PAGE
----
6

I'm finally embarking on the voyage that is IPv6. I am not sure however, on the best way of assigning a unique local address (ULA) to each host in my LAN.

For IPv4 I prefer to have a DHCP server with all the mappings between MAC addresses and fixed IPs, as most OSes default to DHCP so it means there is less configuration this way. I also have a small dynamic pool for guests.

So I am wondering whether I should be running a DHCPv6 server to mimic this behaviour, or whether I can somehow make use of stateless IPv6 configuration instead.

Since my router advertises my global prefix and clients pick it up automatically, is it possible to have a second router (my network switch) also advertise a ULA prefix, so that clients can set themselves up with two IPs automatically? This would let them have a global and a ULA address and I wouldn't need to run a dedicated DHCPv6 server somewhere, or bother with NAT.

I'd also like to run the ULA prefix advertisement on a different device if possible (rather than the existing DSL modem) so that if the modem ever gets taken offline it won't disrupt local network traffic. Or ideally, I'd get both the modem and the switch to advertise the same ULA prefix so either one can go away or be replaced without disrupting the network.

Is this the way ULA addresses are supposed to be allocated? Or are you supposed to choose between DHCPv6 and static allocation, or some other method I haven't learned about yet?

Some background, if you need it:

I have received a global prefix from my ISP (via 6rd) and I've set that up on my router so each PC on the LAN now has a global IPv6 address. This works fine, but if I want to SSH to another machine I have to look up its IPv6 address somehow as the prefix I receive from my ISP changes regularly.

To avoid this, I want to assign each host a ULA address, so that I can put these in local DNS and just use hostnames from that point on. I am not planning to use any form of NAT as each machine already has a global IP, this is just for direct access between machines in the LAN.

(As an aside, link-local addresses are impractical for this as the network interface must be specified every time you use the address. Even if I were to put a link-local address in DNS, I'd still have to figure out what the name of the network interface is called on each machine and specify it every time I tried to make an outgoing connection, even via hostname, which ULA should avoid.)

I am also aware that with stateless IPv6 config it would mean the final IP includes the machine's MAC address, so I'd have to update DNS if the NIC ever changes, but if I was using DHCP instead I'd still have to update the DHCP config with the new MAC anyway, so I don't think this is any more or less effort.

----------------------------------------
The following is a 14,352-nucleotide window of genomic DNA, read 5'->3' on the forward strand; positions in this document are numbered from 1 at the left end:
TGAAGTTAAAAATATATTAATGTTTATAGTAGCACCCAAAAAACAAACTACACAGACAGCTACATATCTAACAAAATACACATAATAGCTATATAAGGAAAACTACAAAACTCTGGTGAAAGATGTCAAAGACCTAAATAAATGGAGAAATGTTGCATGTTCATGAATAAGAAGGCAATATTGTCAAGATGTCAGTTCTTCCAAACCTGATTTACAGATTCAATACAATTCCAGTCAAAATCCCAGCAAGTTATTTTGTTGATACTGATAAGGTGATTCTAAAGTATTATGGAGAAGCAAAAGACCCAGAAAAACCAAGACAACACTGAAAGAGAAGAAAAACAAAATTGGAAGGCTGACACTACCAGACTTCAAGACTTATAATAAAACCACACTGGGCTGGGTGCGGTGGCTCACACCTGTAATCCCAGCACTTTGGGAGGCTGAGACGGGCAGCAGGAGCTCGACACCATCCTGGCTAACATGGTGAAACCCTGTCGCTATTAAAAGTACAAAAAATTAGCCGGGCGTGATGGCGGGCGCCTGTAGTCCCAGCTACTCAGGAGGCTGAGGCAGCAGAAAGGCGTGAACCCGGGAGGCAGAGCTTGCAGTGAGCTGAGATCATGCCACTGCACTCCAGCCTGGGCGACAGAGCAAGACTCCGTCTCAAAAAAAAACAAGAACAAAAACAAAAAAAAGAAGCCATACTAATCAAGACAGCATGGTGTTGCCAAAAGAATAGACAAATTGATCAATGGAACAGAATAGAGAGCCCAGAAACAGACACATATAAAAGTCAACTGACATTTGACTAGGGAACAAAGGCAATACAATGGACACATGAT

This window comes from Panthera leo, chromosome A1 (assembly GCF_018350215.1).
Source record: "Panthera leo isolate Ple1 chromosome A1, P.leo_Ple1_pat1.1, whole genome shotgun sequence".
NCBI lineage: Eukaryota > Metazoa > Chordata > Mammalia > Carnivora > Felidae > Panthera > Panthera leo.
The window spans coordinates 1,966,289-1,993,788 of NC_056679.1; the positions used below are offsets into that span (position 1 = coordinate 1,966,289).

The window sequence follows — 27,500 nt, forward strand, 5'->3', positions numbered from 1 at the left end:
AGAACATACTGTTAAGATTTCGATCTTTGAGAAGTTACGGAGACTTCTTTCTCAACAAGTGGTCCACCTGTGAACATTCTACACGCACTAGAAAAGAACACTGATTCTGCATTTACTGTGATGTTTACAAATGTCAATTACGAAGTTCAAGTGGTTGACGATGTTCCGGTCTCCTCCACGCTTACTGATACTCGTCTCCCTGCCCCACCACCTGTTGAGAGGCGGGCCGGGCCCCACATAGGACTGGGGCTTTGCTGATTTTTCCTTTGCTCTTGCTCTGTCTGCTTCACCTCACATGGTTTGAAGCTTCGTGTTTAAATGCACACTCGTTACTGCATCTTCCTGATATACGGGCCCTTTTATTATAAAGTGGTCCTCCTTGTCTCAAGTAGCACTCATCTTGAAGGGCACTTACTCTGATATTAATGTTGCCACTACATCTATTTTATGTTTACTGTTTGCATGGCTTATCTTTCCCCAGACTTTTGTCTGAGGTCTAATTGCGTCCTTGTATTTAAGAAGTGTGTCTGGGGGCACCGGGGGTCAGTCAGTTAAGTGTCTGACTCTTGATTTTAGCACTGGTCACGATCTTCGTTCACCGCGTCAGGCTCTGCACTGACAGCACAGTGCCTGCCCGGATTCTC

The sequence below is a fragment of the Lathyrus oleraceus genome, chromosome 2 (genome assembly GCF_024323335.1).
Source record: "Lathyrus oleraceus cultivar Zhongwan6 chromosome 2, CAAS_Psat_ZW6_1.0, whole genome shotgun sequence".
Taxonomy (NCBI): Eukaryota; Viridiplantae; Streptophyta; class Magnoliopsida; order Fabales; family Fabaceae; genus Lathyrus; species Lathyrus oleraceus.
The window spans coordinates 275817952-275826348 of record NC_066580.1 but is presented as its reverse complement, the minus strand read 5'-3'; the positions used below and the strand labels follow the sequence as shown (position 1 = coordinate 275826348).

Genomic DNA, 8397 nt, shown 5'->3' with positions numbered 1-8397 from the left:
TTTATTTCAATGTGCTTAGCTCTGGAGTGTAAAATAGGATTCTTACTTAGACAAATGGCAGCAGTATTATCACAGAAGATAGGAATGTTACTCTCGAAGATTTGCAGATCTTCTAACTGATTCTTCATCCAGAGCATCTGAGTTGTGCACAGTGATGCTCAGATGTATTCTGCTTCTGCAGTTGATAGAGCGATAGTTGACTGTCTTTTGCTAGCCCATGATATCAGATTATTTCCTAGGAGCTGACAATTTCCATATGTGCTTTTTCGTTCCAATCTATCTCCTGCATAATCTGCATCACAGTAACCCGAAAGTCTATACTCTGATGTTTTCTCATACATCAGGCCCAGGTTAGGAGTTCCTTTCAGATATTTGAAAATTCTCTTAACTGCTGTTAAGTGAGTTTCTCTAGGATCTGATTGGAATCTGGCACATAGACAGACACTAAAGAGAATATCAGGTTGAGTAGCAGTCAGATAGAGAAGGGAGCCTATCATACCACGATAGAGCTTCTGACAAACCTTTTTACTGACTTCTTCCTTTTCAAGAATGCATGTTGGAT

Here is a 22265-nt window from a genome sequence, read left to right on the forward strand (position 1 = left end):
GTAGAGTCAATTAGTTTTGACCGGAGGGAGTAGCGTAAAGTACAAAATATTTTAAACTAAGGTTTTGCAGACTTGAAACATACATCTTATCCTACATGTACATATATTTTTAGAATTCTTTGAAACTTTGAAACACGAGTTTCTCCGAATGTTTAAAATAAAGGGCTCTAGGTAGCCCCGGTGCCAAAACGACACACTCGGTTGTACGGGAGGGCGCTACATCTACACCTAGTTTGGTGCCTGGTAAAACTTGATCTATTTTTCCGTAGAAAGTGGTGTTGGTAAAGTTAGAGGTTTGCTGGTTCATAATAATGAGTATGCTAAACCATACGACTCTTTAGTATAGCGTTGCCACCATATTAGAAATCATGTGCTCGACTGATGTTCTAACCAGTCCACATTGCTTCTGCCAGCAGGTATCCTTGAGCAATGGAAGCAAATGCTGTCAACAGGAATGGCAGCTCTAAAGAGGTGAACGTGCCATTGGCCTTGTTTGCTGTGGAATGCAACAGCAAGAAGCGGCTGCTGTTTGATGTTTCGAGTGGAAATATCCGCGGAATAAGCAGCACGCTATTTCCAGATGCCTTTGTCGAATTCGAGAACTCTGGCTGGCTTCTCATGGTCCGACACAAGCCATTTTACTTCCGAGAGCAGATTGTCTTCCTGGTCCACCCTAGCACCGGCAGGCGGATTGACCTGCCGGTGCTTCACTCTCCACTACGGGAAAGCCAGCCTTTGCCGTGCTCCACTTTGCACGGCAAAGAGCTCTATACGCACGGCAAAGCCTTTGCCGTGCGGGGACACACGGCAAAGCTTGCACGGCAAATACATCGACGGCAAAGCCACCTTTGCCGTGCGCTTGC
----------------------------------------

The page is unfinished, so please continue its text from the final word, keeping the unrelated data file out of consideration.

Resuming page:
• What is your router model, and why isn't your ISP giving your business a static IPv6 delegation? ISPs usually do that for businesses, but not for residential customers, who could get a static delegation via 6rd from one of the tunnel brokers for free. – Ron Maupin Mar 18 '17 at 3:41
  • Static IPv6 delegations still change when you move service providers so I don't want to rely on that for my internal infrastructure. Seems IPv6 is all about multi-homed hosts so there's no problem having extra IPs. Various router models (still experimenting) but not after instructions, more interested in it from a network design perspective. – Malvineous Mar 18 '17 at 5:02
  • You can get provider-independent IPv6 addressing from your RIR, basically, just for asking. Every company qualifies for a /48 network, and it is not hard to justify a smaller prefix (more networks). You would not be dependent on your ISP for your network prefix, and you can take it with you to other ISPs. – Ron Maupin Mar 18 '17 at 5:05
  • Did any answer help you? If so, you should accept the answer so that the question doesn't keep popping up forever, looking for an answer. Alternatively, you could provide and accept your own answer. – Ron Maupin Aug 17 '17 at 5:06
  • @RonMaupin: There were no other answers so the only option is to accept my own answer, however when I originally tried to I was told I could not do this and I had to wait for another day. There was no reminder a day later, by which time I had forgotten. Might I suggest that when you reply to your own question, you should be allowed to accept your own answer immediately, if the question has been open for more than a day or two? – Malvineous Aug 17 '17 at 7:09